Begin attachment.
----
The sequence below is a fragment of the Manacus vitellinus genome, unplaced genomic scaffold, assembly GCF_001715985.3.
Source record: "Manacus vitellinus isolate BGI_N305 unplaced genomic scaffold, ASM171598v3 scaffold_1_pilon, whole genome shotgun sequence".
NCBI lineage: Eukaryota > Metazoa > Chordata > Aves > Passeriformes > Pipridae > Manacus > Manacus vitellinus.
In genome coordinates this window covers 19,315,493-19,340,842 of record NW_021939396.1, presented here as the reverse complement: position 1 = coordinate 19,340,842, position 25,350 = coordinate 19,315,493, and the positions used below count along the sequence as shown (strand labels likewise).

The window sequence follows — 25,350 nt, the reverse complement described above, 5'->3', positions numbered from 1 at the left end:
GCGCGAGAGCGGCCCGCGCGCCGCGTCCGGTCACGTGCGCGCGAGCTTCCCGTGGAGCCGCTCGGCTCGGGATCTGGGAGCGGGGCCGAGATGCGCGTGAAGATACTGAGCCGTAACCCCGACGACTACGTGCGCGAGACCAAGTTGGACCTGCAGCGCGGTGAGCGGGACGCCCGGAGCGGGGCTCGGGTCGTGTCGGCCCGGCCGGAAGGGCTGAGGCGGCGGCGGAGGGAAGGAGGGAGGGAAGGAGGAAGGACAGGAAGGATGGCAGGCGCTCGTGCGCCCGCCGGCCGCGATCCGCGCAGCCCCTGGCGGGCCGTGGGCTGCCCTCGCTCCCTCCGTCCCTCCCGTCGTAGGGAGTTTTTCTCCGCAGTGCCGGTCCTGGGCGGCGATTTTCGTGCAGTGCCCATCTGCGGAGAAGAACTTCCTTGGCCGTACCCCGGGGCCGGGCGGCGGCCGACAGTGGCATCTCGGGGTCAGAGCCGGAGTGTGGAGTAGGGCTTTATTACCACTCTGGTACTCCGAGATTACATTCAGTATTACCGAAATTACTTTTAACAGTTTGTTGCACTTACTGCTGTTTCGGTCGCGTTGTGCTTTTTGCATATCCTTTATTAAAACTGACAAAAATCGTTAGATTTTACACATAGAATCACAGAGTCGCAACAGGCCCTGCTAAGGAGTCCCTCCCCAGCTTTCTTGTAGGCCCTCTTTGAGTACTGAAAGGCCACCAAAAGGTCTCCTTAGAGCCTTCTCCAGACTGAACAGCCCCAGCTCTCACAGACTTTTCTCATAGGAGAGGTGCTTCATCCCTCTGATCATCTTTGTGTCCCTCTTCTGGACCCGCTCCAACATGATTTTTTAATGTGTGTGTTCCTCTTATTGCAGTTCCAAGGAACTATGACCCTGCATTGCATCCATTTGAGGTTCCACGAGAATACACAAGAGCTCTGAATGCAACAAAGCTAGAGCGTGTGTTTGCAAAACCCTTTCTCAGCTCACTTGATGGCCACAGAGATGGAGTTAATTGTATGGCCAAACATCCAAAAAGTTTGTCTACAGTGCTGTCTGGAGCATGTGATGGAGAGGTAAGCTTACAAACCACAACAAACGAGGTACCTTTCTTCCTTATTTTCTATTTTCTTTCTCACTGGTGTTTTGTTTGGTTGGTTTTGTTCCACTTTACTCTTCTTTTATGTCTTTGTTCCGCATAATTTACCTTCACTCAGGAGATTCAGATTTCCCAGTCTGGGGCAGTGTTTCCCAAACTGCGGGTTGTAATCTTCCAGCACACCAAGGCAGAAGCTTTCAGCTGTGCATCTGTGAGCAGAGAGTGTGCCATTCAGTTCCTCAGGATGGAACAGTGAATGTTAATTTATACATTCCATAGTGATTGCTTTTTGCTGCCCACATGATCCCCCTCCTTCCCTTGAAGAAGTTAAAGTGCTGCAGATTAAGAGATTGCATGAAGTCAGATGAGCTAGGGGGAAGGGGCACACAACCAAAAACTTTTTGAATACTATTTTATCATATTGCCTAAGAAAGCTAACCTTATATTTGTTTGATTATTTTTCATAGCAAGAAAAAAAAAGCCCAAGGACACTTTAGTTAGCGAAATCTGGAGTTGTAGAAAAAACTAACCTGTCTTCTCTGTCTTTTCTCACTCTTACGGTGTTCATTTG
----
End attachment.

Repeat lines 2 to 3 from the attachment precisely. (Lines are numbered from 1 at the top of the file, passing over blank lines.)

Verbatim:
Source record: "Manacus vitellinus isolate BGI_N305 unplaced genomic scaffold, ASM171598v3 scaffold_1_pilon, whole genome shotgun sequence".
NCBI lineage: Eukaryota > Metazoa > Chordata > Aves > Passeriformes > Pipridae > Manacus > Manacus vitellinus.